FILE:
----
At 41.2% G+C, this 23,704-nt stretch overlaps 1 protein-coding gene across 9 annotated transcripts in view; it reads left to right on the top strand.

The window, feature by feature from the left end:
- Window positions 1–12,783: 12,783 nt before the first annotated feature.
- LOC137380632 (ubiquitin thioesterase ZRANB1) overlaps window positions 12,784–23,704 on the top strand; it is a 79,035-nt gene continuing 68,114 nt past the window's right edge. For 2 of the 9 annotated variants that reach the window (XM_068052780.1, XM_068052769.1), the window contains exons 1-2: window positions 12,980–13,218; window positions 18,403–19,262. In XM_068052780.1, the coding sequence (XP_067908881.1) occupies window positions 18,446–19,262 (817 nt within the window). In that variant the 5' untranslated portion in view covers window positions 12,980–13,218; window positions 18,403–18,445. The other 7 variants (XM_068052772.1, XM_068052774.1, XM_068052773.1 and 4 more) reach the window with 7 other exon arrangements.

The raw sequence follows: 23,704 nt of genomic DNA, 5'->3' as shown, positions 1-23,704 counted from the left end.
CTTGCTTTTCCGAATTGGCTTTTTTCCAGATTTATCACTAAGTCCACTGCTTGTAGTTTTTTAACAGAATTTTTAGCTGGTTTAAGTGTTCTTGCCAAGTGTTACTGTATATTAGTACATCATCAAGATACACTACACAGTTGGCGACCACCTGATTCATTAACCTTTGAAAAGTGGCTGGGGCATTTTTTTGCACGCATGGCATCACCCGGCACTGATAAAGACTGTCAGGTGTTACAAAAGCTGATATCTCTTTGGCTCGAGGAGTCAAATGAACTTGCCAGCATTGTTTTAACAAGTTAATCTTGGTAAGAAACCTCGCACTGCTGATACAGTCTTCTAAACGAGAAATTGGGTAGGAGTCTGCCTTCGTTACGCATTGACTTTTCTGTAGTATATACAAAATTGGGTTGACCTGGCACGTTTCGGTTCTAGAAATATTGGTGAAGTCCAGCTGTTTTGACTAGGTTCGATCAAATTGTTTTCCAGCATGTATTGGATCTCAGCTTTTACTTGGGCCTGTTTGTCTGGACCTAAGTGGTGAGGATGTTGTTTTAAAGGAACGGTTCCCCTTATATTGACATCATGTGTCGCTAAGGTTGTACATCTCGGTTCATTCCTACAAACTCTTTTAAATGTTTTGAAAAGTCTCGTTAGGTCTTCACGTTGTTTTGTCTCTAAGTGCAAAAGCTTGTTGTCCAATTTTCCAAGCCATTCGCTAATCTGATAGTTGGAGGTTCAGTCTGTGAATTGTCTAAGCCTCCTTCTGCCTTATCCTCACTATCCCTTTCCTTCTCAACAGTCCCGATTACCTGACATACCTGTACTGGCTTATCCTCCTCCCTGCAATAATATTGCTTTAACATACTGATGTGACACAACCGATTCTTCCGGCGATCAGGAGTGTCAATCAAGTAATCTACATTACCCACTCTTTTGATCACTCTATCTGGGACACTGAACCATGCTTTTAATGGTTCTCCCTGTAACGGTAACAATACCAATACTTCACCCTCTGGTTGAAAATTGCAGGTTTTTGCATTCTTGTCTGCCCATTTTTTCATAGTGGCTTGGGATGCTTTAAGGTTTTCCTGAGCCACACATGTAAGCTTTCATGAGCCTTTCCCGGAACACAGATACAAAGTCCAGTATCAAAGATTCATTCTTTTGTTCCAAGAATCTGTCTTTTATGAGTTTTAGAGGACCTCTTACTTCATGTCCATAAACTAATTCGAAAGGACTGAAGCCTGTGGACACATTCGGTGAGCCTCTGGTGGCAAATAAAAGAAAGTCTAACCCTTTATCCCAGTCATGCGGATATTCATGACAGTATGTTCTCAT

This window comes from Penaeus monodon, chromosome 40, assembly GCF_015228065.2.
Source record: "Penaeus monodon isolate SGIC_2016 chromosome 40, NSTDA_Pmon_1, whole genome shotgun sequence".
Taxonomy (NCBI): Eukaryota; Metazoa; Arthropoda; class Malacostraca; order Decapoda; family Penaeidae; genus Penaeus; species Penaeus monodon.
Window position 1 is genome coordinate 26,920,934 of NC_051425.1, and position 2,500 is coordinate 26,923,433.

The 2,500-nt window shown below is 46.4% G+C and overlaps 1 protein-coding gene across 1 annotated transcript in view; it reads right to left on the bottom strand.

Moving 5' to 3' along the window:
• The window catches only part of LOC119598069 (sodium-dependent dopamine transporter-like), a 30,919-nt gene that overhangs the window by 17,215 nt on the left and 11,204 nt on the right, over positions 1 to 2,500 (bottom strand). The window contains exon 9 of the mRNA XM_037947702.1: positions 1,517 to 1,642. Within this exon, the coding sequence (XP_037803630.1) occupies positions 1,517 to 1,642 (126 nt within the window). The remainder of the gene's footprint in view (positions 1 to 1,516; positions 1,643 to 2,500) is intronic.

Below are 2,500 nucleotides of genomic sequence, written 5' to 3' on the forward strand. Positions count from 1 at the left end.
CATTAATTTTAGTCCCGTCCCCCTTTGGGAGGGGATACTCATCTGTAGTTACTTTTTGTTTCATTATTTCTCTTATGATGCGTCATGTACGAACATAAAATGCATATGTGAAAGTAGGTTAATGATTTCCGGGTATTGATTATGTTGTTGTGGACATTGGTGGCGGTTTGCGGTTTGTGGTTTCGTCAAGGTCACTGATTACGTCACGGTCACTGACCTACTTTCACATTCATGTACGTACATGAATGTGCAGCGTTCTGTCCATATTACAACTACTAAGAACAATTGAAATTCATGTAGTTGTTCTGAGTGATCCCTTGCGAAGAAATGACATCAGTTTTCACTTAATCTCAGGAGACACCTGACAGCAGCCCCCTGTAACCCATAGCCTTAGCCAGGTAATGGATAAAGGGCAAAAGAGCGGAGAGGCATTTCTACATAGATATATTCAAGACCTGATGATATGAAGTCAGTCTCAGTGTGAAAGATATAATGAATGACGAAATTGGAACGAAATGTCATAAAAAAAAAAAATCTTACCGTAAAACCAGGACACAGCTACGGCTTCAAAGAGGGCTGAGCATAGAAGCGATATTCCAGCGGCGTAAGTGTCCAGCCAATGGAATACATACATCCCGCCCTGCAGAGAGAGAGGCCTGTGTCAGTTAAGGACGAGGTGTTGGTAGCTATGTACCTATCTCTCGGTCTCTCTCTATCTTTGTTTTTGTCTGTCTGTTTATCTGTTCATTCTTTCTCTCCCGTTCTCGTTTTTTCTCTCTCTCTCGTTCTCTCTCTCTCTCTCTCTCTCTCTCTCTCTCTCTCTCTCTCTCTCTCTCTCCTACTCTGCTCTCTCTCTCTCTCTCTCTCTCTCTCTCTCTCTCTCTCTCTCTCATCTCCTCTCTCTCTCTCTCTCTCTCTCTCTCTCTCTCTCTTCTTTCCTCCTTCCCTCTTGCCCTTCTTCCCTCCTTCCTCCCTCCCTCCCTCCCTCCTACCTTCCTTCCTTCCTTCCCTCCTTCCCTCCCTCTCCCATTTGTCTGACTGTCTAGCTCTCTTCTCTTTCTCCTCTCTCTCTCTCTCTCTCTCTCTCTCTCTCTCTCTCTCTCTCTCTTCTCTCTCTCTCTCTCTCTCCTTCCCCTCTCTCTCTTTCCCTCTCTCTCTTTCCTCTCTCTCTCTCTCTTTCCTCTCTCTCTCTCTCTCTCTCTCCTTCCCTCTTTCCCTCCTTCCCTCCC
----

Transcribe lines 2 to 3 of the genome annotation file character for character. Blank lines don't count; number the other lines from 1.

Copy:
The window, feature by feature from the left end:
- Window positions 1–12,783: 12,783 nt before the first annotated feature.